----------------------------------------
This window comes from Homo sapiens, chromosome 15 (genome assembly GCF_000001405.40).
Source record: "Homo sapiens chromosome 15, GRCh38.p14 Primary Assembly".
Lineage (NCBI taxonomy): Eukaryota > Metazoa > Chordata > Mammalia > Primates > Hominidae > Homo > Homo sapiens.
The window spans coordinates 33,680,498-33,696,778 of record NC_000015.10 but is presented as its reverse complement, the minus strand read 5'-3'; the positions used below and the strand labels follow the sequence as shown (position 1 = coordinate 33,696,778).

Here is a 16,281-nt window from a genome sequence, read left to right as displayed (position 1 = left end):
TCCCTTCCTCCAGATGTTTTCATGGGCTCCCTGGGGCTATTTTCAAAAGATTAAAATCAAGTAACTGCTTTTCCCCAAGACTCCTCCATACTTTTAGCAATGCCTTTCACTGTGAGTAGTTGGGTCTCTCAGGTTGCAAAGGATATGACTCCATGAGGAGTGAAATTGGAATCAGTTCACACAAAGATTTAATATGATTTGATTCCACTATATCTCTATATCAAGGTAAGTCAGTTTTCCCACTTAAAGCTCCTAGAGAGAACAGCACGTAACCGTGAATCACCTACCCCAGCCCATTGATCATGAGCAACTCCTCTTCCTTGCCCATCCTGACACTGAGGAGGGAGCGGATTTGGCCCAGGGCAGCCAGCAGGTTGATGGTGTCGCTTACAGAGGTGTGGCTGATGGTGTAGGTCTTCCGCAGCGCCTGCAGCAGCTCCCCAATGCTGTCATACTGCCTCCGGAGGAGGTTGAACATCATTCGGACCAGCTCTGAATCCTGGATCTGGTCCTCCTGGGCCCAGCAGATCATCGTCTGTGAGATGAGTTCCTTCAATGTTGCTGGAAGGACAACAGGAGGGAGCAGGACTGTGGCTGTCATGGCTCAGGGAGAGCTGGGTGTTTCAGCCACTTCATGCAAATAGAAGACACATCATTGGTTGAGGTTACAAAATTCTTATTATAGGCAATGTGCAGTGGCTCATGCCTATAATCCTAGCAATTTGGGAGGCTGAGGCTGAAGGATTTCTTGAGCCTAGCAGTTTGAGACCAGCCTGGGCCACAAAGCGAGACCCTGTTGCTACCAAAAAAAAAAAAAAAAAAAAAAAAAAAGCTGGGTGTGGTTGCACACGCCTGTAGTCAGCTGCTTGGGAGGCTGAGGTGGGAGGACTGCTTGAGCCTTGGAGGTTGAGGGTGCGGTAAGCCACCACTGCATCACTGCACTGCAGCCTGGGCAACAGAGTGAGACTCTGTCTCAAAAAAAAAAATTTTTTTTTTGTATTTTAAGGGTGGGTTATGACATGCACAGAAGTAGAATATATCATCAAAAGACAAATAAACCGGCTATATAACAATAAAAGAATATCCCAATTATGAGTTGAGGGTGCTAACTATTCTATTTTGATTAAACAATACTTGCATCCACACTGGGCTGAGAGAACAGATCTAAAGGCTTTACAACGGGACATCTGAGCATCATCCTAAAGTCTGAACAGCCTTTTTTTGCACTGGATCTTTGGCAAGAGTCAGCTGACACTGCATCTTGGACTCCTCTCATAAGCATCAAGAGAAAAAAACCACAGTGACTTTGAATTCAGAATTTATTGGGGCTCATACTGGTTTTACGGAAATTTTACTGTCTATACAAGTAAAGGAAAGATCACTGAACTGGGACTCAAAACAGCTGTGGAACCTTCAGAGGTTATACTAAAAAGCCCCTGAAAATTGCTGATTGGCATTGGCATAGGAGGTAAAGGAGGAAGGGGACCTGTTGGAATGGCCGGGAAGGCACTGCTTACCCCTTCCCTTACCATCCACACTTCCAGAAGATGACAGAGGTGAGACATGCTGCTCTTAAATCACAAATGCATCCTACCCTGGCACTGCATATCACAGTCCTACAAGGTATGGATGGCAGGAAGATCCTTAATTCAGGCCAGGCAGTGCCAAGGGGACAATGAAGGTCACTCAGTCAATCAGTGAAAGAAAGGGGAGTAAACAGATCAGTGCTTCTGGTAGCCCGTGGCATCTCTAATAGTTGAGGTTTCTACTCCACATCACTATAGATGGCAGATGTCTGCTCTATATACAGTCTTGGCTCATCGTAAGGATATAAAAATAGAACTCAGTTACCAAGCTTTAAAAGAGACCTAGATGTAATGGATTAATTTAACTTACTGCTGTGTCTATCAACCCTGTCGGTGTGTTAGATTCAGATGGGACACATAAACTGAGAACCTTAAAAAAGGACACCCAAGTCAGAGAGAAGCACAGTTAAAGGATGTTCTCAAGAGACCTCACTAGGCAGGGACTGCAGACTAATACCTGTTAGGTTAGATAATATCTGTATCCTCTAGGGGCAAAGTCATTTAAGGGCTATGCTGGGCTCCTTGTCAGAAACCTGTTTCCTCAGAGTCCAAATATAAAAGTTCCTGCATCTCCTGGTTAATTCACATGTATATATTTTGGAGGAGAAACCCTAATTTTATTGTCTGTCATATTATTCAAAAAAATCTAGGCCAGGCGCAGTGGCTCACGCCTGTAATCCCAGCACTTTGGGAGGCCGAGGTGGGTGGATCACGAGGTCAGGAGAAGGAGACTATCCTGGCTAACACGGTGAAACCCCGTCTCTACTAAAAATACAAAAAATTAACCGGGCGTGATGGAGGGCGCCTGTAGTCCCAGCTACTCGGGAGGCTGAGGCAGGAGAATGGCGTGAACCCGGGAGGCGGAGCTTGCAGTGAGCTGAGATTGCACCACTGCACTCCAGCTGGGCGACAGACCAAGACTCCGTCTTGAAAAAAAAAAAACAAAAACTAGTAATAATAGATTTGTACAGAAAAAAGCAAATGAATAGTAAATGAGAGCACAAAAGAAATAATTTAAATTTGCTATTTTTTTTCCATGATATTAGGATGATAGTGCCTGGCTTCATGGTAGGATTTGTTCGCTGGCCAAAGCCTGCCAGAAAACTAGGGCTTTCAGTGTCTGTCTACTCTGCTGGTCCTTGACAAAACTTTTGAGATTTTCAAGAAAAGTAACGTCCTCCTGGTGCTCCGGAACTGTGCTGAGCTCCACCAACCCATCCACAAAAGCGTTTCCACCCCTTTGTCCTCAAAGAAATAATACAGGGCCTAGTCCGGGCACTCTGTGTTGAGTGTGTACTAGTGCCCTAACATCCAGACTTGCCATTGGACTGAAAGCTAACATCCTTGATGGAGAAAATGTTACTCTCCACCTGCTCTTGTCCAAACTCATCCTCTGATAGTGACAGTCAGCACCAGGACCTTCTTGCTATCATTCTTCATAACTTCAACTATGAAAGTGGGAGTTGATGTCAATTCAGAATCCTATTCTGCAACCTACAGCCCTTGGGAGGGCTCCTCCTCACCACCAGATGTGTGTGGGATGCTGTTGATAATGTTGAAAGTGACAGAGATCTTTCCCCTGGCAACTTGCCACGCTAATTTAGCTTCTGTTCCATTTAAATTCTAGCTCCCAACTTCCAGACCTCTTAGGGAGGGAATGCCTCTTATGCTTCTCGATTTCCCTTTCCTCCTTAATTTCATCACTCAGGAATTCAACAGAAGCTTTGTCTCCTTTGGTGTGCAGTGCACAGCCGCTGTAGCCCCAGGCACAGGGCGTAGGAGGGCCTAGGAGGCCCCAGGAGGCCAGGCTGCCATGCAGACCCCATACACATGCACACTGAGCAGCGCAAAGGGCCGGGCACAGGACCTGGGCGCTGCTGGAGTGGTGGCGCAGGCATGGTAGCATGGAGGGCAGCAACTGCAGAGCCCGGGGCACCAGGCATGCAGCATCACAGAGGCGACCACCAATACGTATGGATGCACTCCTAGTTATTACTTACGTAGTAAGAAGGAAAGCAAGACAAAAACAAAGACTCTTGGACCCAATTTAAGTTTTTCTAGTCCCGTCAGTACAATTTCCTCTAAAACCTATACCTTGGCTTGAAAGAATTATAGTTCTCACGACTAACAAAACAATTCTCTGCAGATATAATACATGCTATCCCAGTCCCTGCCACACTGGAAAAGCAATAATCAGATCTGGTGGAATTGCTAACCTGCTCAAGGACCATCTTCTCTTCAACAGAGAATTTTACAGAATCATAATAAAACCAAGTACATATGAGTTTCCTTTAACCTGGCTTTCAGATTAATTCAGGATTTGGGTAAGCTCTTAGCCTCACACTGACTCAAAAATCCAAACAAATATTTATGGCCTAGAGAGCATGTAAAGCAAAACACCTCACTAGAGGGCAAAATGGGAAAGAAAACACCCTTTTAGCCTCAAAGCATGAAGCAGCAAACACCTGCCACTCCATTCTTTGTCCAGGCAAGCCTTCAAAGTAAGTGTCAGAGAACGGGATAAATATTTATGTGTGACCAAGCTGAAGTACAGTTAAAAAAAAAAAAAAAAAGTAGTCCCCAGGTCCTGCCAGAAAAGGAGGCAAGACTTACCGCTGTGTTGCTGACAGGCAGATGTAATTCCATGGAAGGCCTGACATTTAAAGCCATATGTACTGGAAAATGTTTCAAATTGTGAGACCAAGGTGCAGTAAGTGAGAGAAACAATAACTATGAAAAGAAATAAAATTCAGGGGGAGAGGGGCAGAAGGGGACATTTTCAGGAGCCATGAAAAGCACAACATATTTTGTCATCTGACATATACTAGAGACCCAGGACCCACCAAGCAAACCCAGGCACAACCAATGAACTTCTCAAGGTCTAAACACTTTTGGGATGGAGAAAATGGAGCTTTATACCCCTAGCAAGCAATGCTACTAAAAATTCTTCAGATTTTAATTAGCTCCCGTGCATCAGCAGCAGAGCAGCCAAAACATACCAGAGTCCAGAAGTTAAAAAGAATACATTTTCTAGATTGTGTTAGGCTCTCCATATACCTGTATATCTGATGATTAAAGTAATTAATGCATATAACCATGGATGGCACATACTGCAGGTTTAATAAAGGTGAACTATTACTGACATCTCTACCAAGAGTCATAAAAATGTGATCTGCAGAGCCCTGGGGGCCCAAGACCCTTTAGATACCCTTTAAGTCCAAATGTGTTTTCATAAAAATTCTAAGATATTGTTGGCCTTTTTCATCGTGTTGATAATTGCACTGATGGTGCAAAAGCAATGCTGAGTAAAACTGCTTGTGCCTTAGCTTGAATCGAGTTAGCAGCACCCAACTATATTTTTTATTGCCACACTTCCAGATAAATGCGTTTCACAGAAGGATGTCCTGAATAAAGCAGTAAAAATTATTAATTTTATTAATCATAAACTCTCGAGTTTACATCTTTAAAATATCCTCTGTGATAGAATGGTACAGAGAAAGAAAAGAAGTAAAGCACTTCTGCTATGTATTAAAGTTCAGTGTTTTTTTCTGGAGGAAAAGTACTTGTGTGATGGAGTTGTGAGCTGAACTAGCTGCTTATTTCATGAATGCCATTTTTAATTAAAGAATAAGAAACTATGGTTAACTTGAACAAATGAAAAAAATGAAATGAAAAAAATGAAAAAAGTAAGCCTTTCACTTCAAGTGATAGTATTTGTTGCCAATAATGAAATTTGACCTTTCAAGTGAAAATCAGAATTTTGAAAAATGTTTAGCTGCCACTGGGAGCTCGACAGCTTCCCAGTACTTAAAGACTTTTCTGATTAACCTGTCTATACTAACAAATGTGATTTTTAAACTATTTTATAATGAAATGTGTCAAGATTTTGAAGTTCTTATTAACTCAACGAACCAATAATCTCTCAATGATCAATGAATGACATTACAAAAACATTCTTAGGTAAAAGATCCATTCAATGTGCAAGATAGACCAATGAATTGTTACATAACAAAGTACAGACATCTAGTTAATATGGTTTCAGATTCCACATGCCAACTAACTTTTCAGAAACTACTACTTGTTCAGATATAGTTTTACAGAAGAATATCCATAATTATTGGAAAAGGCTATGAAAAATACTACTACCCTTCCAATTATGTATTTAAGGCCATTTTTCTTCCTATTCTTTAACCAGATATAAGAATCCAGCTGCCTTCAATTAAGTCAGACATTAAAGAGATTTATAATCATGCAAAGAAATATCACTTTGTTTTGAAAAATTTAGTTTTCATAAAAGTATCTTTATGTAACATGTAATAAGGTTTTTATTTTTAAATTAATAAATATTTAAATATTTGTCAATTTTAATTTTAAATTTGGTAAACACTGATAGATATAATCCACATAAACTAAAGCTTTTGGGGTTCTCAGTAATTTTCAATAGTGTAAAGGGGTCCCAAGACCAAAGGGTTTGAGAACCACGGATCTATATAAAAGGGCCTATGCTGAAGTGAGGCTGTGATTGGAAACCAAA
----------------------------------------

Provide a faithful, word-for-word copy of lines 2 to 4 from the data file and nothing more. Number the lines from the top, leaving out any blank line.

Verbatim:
Source record: "Homo sapiens chromosome 15, GRCh38.p14 Primary Assembly".
Lineage (NCBI taxonomy): Eukaryota > Metazoa > Chordata > Mammalia > Primates > Hominidae > Homo > Homo sapiens.
The window spans coordinates 33,680,498-33,696,778 of record NC_000015.10 but is presented as its reverse complement, the minus strand read 5'-3'; the positions used below and the strand labels follow the sequence as shown (position 1 = coordinate 33,696,778).